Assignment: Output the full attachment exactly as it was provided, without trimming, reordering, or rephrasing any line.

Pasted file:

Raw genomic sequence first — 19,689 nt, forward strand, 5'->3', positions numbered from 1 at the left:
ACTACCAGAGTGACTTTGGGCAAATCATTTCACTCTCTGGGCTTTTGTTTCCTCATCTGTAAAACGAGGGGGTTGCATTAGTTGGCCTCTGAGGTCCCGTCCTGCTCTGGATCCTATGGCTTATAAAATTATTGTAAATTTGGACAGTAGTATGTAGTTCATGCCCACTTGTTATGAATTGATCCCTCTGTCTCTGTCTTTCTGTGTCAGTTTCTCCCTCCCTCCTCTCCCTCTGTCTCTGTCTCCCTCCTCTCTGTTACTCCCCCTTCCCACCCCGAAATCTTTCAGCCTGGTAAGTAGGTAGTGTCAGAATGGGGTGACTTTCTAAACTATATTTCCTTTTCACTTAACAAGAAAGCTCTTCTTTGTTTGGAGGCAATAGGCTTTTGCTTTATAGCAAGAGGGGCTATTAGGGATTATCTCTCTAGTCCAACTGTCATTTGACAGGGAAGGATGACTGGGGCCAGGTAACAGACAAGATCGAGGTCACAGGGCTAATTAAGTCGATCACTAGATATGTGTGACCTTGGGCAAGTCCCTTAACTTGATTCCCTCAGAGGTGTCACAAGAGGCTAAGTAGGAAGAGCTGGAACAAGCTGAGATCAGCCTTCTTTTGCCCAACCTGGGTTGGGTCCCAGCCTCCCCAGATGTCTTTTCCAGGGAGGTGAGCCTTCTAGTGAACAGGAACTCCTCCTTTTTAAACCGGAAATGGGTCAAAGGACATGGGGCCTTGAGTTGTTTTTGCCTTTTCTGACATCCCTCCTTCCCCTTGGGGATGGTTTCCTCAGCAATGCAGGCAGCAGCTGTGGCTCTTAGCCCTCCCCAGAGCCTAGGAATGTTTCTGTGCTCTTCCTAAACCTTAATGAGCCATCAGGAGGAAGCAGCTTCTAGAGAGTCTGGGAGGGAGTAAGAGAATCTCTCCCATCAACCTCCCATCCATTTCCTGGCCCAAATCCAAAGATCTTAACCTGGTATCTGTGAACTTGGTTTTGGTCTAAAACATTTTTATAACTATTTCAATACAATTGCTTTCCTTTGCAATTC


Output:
Raw genomic sequence first — 19,689 nt, forward strand, 5'->3', positions numbered from 1 at the left:
ACTACCAGAGTGACTTTGGGCAAATCATTTCACTCTCTGGGCTTTTGTTTCCTCATCTGTAAAACGAGGGGGTTGCATTAGTTGGCCTCTGAGGTCCCGTCCTGCTCTGGATCCTATGGCTTATAAAATTATTGTAAATTTGGACAGTAGTATGTAGTTCATGCCCACTTGTTATGAATTGATCCCTCTGTCTCTGTCTTTCTGTGTCAGTTTCTCCCTCCCTCCTCTCCCTCTGTCTCTGTCTCCCTCCTCTCTGTTACTCCCCCTTCCCACCCCGAAATCTTTCAGCCTGGTAAGTAGGTAGTGTCAGAATGGGGTGACTTTCTAAACTATATTTCCTTTTCACTTAACAAGAAAGCTCTTCTTTGTTTGGAGGCAATAGGCTTTTGCTTTATAGCAAGAGGGGCTATTAGGGATTATCTCTCTAGTCCAACTGTCATTTGACAGGGAAGGATGACTGGGGCCAGGTAACAGACAAGATCGAGGTCACAGGGCTAATTAAGTCGATCACTAGATATGTGTGACCTTGGGCAAGTCCCTTAACTTGATTCCCTCAGAGGTGTCACAAGAGGCTAAGTAGGAAGAGCTGGAACAAGCTGAGATCAGCCTTCTTTTGCCCAACCTGGGTTGGGTCCCAGCCTCCCCAGATGTCTTTTCCAGGGAGGTGAGCCTTCTAGTGAACAGGAACTCCTCCTTTTTAAACCGGAAATGGGTCAAAGGACATGGGGCCTTGAGTTGTTTTTGCCTTTTCTGACATCCCTCCTTCCCCTTGGGGATGGTTTCCTCAGCAATGCAGGCAGCAGCTGTGGCTCTTAGCCCTCCCCAGAGCCTAGGAATGTTTCTGTGCTCTTCCTAAACCTTAATGAGCCATCAGGAGGAAGCAGCTTCTAGAGAGTCTGGGAGGGAGTAAGAGAATCTCTCCCATCAACCTCCCATCCATTTCCTGGCCCAAATCCAAAGATCTTAACCTGGTATCTGTGAACTTGGTTTTGGTCTAAAACATTTTTATAACTATTTCAATACAATTGCTTTCCTTTGCAATTC